The Secret to Teaching Kids to Visualize

Visualizing is critical to reading comprehension, but some kids struggle with it. Check out this post for suggestions you might try out. (freebies included)
Have you ever taught a student who just could not visualize? There are quite a few kiddos out there who just do not do it. They don't get the idea of mental images, picturing what they've read, or any type of movie, and for most of us, it's difficult to understand why this is tough for them. So what can we do? How do we break this skill down and get them to do it? Today, I'm going to share five teaching options you might try to support those who need help.


One way to introduce the idea of visualizing is to take your students on a virtual trip in their minds. Have them close their eyes as you describe what you'd see walking through a forest or through a snowstorm. Give them the details of what you'd feel, see, and hear, etc. After you've taken that mental trip, then having students draw what they were seeing connects the description to picture.


Check out these book suggestions you can use to model visualizing with your students. Freebies included.
When teaching kids to visualize during their reading, we have to start by modeling with texts that lend themselves to the skill. Sharing sections from a descriptive book while listing the language the author chooses helps students to hone in on what readers use to make mental images. As you read a page, jot down the action verbs, adjectives, and adverbs as well as the nouns that are included in the scene. Then, have the students draw a picture that includes all of them. Students' drawings still may be different from the authors, but that also leads to discussion as to why we draw as we do.


Use sensory sorts to help your students visualize. This freebie includes a sort and anchor charts.
For students to be able to visualize, they have to have familiarity of the language that authors use. If we work on sensory words and imagery with poetry, this may be easier than a long book. Many teachers brainstorm descriptive words according to the senses when working on descriptive paragraphs. This same idea can be used for materials we read too. This sensory sort can get you started. As kids sort, have them turn and talk about the images these phrases help them create. [THIS FREEBIE] is available in my store, so hop on over and download your copy.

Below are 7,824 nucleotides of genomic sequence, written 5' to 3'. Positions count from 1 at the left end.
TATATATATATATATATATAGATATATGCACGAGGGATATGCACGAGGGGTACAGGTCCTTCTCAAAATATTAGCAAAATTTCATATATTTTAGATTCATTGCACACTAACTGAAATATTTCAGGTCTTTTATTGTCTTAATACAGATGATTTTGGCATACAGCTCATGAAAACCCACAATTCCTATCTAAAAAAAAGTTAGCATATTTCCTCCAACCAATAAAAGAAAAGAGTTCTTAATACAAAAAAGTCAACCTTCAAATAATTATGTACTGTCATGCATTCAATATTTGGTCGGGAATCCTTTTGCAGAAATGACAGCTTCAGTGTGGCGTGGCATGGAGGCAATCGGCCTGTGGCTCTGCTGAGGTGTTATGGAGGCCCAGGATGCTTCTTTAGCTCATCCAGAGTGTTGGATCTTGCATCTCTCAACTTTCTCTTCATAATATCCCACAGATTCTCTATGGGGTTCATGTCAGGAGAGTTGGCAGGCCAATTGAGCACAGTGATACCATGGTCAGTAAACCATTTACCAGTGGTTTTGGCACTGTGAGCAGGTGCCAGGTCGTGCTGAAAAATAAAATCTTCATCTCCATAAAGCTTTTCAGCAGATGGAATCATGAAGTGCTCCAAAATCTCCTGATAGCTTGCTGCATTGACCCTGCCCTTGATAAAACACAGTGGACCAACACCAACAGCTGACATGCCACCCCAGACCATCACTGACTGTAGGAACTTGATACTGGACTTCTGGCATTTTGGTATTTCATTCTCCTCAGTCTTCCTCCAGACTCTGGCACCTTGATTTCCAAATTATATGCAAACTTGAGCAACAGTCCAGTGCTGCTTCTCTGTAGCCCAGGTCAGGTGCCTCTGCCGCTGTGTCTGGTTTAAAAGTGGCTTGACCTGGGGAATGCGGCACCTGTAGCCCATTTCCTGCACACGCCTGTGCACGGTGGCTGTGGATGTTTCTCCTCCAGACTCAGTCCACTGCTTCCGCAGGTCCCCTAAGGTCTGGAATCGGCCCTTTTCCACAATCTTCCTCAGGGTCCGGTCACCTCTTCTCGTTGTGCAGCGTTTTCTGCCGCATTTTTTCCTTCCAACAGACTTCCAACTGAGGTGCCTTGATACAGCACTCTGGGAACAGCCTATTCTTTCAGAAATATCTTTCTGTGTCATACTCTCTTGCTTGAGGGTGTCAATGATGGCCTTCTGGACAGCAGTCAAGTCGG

Another scaffold for visualizing is to use detailed photographs for discussion. Show photos and have students work in teams to analyze what they see. What elements are important? What words are used to describe it? What is the focal point? 


Visualizing is critical to reading comprehension, but some kids struggle with it. Check out this post for suggestions you might try out. (freebies included)Using art options such as sketch to stretch, artist storyboards, and art projects to show what the reader sees as they read helps. When working in these activity options, I try to always bring kids back to the texts. What clues help the reader with the projects?  Get your kids talking about what they glean from the reading that supports their thinking. 

Visualizing is critical to understanding, and without visualizing skills, our kids remain word callers. Integrating any of these strategies into our instructional plan keeps visualizing front and center for kids. And, it can be done when we're working on other skills too. I hope these suggestions help you and your kids.

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